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Feast your eyes on the first DDR5 memory modules

Feast your eyes on the first DDR5 memory modules


Don’t expect this RAM anytime soon

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Three years after the computer industry promised to double the speed of the world’s computer memory with the DDR5 spec, it’s finally nearly almost here. SK Hynix has officially announced the world’s first DDR5 memory modules. The company tells The Verge it expected to start selling them in Q3 2021, but they’re ready whenever systems can support them.

Here they are:

Currently, we’re looking at 32 or 64GB to a stick.
Currently, we’re looking at 32 or 64GB to a stick.
Image: SK Hynix

SK Hynix claims this DRAM offers up to 5,600Mbps of raw bandwidth — not quite the maximum 6,400Mbps the DDR5 spec allows, but a full 1.8 times faster than standard DDR4, and all at a lower voltage of 1.1V instead of 1.2V, for what SK Hynix claims will be a 20 percent power savings. (Power consumption is measured in watts, not just volts, in case you’re wondering about that math.)

In practical terms, today’s announcement won’t mean much to your average computer builder or buyer, partially because RAM speed increases haven’t provided a big boost for normal apps and games in a while, and partially because it could be many months before you’ll be able to buy them, much less slot them into a system. Intel has announced it’ll be supporting DDR5 with future processors, but AMD hasn’t officially embraced DDR5 and may not until 2022.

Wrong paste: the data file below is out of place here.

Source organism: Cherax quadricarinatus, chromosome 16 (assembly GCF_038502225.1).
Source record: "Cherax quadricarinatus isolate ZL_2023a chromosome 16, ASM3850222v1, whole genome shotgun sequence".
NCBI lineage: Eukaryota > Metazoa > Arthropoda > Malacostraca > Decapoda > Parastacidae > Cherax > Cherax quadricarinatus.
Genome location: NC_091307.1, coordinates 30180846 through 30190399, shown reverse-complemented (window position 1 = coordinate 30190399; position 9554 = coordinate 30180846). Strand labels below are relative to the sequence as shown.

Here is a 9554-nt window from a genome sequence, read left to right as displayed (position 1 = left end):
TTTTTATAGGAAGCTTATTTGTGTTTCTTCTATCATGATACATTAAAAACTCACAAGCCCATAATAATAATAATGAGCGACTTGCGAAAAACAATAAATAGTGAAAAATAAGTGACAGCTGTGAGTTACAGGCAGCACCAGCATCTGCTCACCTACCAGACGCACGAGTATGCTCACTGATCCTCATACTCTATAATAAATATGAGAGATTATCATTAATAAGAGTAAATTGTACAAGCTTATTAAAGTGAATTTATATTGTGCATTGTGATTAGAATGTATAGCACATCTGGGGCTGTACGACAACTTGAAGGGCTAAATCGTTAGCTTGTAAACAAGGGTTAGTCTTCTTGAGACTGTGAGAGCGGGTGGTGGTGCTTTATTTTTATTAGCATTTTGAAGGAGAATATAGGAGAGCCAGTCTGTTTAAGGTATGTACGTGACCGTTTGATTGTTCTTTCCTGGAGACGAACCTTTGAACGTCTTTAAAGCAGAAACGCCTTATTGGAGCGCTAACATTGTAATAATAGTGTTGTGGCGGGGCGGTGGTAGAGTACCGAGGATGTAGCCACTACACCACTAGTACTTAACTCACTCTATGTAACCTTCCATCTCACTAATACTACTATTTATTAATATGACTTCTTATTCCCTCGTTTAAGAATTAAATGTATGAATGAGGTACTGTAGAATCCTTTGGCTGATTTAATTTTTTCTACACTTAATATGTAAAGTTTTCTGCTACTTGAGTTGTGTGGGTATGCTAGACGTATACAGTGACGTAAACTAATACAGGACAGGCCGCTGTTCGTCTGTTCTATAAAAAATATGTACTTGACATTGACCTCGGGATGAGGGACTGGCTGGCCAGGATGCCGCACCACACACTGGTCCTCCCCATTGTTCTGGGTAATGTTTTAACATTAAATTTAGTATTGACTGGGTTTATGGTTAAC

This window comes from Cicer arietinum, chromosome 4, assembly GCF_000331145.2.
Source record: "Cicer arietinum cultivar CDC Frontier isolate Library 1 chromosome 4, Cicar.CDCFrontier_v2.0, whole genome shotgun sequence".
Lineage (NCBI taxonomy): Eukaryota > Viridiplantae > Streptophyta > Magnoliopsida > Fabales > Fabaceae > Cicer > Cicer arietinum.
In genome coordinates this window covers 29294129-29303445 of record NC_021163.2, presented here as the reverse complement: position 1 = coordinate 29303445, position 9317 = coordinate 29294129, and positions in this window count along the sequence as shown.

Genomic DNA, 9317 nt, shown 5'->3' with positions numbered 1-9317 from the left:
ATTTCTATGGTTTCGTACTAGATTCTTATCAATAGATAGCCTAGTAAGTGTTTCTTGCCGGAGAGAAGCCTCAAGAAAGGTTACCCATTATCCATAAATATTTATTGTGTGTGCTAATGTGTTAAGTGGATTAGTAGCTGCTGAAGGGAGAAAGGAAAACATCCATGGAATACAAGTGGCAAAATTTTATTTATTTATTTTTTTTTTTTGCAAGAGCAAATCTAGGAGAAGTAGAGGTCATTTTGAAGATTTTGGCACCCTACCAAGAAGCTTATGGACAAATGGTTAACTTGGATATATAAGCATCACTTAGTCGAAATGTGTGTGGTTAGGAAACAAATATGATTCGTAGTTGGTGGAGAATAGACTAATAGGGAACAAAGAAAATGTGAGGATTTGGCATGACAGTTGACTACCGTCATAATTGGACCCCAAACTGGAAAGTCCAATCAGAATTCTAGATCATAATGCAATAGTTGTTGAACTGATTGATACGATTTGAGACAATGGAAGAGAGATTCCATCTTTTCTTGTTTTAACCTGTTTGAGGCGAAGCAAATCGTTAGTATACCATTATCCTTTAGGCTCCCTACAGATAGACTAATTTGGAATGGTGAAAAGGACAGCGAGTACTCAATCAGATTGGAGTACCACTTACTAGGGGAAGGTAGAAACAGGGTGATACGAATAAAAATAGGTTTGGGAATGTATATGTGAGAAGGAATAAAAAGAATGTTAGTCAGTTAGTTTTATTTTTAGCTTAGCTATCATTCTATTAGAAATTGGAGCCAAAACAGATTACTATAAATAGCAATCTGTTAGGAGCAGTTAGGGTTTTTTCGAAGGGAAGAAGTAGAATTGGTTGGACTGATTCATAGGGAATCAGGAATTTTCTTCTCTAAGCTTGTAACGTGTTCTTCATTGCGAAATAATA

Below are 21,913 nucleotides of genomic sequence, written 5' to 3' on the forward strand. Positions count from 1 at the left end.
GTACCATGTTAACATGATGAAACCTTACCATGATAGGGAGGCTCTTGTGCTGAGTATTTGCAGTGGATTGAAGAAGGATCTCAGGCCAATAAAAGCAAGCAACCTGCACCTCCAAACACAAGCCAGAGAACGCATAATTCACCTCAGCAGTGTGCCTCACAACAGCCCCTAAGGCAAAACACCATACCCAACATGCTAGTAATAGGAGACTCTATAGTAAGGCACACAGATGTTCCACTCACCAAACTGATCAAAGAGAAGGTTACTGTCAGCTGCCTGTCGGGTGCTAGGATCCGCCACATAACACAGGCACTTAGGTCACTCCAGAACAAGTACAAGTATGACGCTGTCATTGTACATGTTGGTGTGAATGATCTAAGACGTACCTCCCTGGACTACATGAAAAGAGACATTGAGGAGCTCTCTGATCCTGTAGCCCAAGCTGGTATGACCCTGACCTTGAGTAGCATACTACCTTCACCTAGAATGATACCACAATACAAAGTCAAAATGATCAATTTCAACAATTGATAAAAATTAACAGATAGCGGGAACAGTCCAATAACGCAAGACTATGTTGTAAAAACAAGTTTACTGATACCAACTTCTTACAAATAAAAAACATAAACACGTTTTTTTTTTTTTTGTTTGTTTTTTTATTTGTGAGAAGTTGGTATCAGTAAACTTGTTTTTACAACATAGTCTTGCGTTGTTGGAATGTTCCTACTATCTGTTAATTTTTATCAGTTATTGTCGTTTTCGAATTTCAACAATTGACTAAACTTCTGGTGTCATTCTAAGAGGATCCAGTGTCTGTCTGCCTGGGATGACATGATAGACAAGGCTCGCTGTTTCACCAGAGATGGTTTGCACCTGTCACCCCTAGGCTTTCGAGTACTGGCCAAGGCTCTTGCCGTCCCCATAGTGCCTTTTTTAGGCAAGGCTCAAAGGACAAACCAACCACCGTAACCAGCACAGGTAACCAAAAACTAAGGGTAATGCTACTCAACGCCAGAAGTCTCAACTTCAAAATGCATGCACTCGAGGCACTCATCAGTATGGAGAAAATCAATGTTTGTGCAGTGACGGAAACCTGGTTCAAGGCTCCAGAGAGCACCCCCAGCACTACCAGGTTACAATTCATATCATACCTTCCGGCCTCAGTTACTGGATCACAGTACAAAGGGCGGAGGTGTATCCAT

But eventually, the capacity of DDR5 might catch your eye. As AnandTech points out, 128GB modules are likely, and 2TB server-grade modules aren’t out of the question.

Today’s announcement is more about proving that a company can actually build such a module and get other manufacturers involved in building an ecosystem around the tech. In this case, SK Hynix says companies like Synopsis, Renesys, Montage and Rambus are all signed on — not exactly the kinds of companies that bring RAM to us gadget lovers.

Which is basically also how DDR4 first rolled out. It took a while after the spec was first announced. Plus, JEDEC only managed to finalize the spec this July, a couple years behind schedule.

If you have the need for speed sooner, there’s always ridiculously expensive off-spec DDR4; you can already buy a pair of 5,100MHz sticks for ~$900, and try to overclock them to 5,600MHz.

Update 7:53PM ET: Added SK Hynix’s comment that it expects to commercialize the DDR5 modules in Q3 2021.